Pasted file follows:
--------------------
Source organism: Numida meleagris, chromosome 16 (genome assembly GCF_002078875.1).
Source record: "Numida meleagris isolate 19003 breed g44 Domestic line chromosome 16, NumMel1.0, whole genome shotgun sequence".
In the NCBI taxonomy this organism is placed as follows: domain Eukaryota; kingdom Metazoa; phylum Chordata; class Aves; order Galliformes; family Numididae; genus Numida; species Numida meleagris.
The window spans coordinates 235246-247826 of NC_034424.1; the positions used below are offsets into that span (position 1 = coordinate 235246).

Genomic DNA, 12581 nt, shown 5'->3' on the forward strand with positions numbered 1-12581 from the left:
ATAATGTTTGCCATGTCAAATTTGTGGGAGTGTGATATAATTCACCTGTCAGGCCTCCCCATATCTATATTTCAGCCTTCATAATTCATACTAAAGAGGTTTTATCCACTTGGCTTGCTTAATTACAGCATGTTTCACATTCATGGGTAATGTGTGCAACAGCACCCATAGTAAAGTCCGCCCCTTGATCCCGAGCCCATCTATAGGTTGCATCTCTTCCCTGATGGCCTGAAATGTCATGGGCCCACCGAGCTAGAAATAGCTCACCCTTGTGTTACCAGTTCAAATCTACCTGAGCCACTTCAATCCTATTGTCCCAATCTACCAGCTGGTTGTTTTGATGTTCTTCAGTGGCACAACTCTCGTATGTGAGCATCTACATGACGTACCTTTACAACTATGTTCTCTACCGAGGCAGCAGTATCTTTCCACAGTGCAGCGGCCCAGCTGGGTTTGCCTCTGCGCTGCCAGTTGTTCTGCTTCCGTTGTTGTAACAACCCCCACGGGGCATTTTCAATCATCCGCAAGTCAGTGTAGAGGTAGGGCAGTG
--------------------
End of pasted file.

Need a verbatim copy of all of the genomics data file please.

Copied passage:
Source organism: Numida meleagris, chromosome 16 (genome assembly GCF_002078875.1).
Source record: "Numida meleagris isolate 19003 breed g44 Domestic line chromosome 16, NumMel1.0, whole genome shotgun sequence".
In the NCBI taxonomy this organism is placed as follows: domain Eukaryota; kingdom Metazoa; phylum Chordata; class Aves; order Galliformes; family Numididae; genus Numida; species Numida meleagris.
The window spans coordinates 235246-247826 of NC_034424.1; the positions used below are offsets into that span (position 1 = coordinate 235246).

Genomic DNA, 12581 nt, shown 5'->3' on the forward strand with positions numbered 1-12581 from the left:
ATAATGTTTGCCATGTCAAATTTGTGGGAGTGTGATATAATTCACCTGTCAGGCCTCCCCATATCTATATTTCAGCCTTCATAATTCATACTAAAGAGGTTTTATCCACTTGGCTTGCTTAATTACAGCATGTTTCACATTCATGGGTAATGTGTGCAACAGCACCCATAGTAAAGTCCGCCCCTTGATCCCGAGCCCATCTATAGGTTGCATCTCTTCCCTGATGGCCTGAAATGTCATGGGCCCACCGAGCTAGAAATAGCTCACCCTTGTGTTACCAGTTCAAATCTACCTGAGCCACTTCAATCCTATTGTCCCAATCTACCAGCTGGTTGTTTTGATGTTCTTCAGTGGCACAACTCTCGTATGTGAGCATCTACATGACGTACCTTTACAACTATGTTCTCTACCGAGGCAGCAGTATCTTTCCACAGTGCAGCGGCCCAGCTGGGTTTGCCTCTGCGCTGCCAGTTGTTCTGCTTCCGTTGTTGTAACAACCCCCACGGGGCATTTTCAATCATCCGCAAGTCAGTGTAGAGGTAGGGCAGTG